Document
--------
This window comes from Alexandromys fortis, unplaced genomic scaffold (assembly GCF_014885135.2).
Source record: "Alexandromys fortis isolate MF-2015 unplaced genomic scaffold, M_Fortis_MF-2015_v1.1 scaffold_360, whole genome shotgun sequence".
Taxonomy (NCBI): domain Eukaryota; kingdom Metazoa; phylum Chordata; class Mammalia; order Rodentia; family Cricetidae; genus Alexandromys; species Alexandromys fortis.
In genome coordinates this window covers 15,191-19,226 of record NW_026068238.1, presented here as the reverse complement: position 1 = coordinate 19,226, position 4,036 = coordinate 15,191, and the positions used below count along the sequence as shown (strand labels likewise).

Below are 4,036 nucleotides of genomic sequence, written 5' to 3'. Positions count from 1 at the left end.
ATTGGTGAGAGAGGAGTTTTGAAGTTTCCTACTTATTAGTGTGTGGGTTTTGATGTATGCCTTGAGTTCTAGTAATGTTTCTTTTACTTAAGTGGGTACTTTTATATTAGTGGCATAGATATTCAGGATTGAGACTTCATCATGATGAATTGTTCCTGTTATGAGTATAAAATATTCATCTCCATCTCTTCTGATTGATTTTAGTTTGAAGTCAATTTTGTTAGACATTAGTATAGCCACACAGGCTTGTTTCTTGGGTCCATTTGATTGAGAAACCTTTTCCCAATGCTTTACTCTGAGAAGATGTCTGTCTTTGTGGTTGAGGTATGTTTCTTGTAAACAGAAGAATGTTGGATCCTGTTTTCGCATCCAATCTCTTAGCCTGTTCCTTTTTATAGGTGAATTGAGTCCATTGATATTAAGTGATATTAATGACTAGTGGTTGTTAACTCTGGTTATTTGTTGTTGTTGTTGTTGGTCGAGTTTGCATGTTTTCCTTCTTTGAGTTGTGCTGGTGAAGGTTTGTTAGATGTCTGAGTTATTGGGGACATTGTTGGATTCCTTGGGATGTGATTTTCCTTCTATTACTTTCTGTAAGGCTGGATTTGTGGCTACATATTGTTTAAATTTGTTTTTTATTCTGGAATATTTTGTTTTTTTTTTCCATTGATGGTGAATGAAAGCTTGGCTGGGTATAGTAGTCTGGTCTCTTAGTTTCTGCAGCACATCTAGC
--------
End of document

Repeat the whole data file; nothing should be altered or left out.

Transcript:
This window comes from Alexandromys fortis, unplaced genomic scaffold (assembly GCF_014885135.2).
Source record: "Alexandromys fortis isolate MF-2015 unplaced genomic scaffold, M_Fortis_MF-2015_v1.1 scaffold_360, whole genome shotgun sequence".
Taxonomy (NCBI): domain Eukaryota; kingdom Metazoa; phylum Chordata; class Mammalia; order Rodentia; family Cricetidae; genus Alexandromys; species Alexandromys fortis.
In genome coordinates this window covers 15,191-19,226 of record NW_026068238.1, presented here as the reverse complement: position 1 = coordinate 19,226, position 4,036 = coordinate 15,191, and the positions used below count along the sequence as shown (strand labels likewise).

Below are 4,036 nucleotides of genomic sequence, written 5' to 3'. Positions count from 1 at the left end.
ATTGGTGAGAGAGGAGTTTTGAAGTTTCCTACTTATTAGTGTGTGGGTTTTGATGTATGCCTTGAGTTCTAGTAATGTTTCTTTTACTTAAGTGGGTACTTTTATATTAGTGGCATAGATATTCAGGATTGAGACTTCATCATGATGAATTGTTCCTGTTATGAGTATAAAATATTCATCTCCATCTCTTCTGATTGATTTTAGTTTGAAGTCAATTTTGTTAGACATTAGTATAGCCACACAGGCTTGTTTCTTGGGTCCATTTGATTGAGAAACCTTTTCCCAATGCTTTACTCTGAGAAGATGTCTGTCTTTGTGGTTGAGGTATGTTTCTTGTAAACAGAAGAATGTTGGATCCTGTTTTCGCATCCAATCTCTTAGCCTGTTCCTTTTTATAGGTGAATTGAGTCCATTGATATTAAGTGATATTAATGACTAGTGGTTGTTAACTCTGGTTATTTGTTGTTGTTGTTGTTGGTCGAGTTTGCATGTTTTCCTTCTTTGAGTTGTGCTGGTGAAGGTTTGTTAGATGTCTGAGTTATTGGGGACATTGTTGGATTCCTTGGGATGTGATTTTCCTTCTATTACTTTCTGTAAGGCTGGATTTGTGGCTACATATTGTTTAAATTTGTTTTTTATTCTGGAATATTTTGTTTTTTTTTTCCATTGATGGTGAATGAAAGCTTGGCTGGGTATAGTAGTCTGGTCTCTTAGTTTCTGCAGCACATCTAGC